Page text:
China's top political advisory body warns West over 'ulterior motives'
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China's top political advisory body warns West over 'ulterior motives'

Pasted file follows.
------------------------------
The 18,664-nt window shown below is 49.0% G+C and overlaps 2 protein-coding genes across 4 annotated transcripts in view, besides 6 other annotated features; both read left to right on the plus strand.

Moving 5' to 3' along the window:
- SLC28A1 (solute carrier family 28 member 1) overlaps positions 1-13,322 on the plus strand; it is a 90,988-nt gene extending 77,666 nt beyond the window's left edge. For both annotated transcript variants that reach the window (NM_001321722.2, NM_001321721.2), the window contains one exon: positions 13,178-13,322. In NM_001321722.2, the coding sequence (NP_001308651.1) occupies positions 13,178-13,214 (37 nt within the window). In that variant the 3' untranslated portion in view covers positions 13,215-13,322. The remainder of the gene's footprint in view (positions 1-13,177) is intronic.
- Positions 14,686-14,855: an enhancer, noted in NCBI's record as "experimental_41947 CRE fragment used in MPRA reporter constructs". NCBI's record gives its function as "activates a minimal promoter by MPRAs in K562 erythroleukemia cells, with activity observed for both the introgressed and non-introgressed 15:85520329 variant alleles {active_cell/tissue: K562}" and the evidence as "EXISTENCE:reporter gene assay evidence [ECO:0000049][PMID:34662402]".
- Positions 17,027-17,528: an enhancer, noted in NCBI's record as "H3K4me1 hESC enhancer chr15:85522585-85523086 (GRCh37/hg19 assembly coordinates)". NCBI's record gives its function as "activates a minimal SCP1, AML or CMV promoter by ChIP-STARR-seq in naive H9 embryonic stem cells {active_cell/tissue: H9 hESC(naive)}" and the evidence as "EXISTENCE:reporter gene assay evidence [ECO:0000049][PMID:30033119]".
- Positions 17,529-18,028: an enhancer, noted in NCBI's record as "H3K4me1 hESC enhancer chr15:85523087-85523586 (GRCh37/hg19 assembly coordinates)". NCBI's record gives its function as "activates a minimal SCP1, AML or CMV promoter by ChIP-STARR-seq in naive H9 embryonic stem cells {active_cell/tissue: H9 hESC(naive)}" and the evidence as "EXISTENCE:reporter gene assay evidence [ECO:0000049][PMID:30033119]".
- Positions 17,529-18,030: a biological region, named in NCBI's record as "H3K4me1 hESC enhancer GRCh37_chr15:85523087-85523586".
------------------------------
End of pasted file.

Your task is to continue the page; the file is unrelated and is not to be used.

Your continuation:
The US and its allies are coming down heavily on the world's second-largest economy over its trade practices, human rights and maritime claims. Spokesman for the Chinese People's Political Consultative Conference Guo Weimin vehemently dismissed them, saying they concern "issues that involve our sovereignty and security interests."  Guo said China's philosophy was based on forging a win-win cooperation and building a community of common destiny. While the philosophy has been "widely recognized" by the global community, there are also countries which are out to smear China, he told reporters in Beijing.  His remarks came as the foremost political advisory body on Sunday began its annual meeting which will last for almost two weeks.  On Tuesday, the National People's Congress will start its sessions at Beijing's Great Hall of the People, to be attended by some 5,000 delegates from around the country.   They come amid claims that China has an image problem abroad as it has grown in wealth and assertiveness.  Guo rejected those claims, saying China's development path and philosophy had attracted kudos from the international community. "There are some who misjudge China due to insufficient understanding, but also others who have ulterior motives and are out to smear China," he said. China is embroiled in a lingering trade dispute with the US, taking a battering to its economy which is beginning to lose steam.  The United States has recently been targeting major Chinese companies, including Huawei Technologies. Washington is portraying them as a security threat, while claiming Beijing's landmark Belt and Road Initiative to build infrastructure projects in developing countries is creating debt traps for their recipients.   The US is also challenging China's island-building and other activities in the South China Sea which is believed to sit atop vast reserves of oil and gas.   Guo said, "Looking around, whether it is our neighbors or the various important regions of the world, we have more and more good friends. "At the same time, it is undeniable that there are some discussions about China's development, some differing voices, and some people who view China's development as a threat," he said. ‘Cooperation the best way forward’ The official touched on the prospects of ending trade disputes with United States, saying a deal between Beijing and Washington would be “good news for the world economy.” “China and the United States reaching a mutually beneficial, win-win agreement as soon as possible will be not only good for the two countries, but also good news for the world economy,” he said. "It is a proven fact that China and the US will both stand to gain if they cooperate, and be harmed if they fight each other. Cooperation is the best way forward,” he added. Chinese President Xi Jinping is about to meet his US counterpart Donald Trump at the latter's Mar-a-Lago resort in Florida in late March in a bid to end the two countries' trade dispute. However, there are several obstacles to surmount - foremost among them the question of Taiwan which China views a breakaway province that will eventually rejoin the mainland.  Washington's military relations with the island nation and its support for secessionist forces in Taiwan are also a frequent irritant in ties with Beijing.  Relations have further soured since Huawei was put under growing scrutiny by the United States and Canada. The countries are accusing the company of spying on behalf of the Beijing government. Last December, Huawei Technologies Chief Financial Officer Meng Wanzhou was detained at a Vancouver airport in Canada on a US arrest warrant and put on house arrest. The arrest has infuriated Beijing which has warned Ottawa of due consequences, especially if she is extradited to the US.  Following Meng’s detention, China arrested two Canadian citizens on national security grounds and a Chinese court later sentenced to death another Canadian national who previously had been jailed for drug smuggling.

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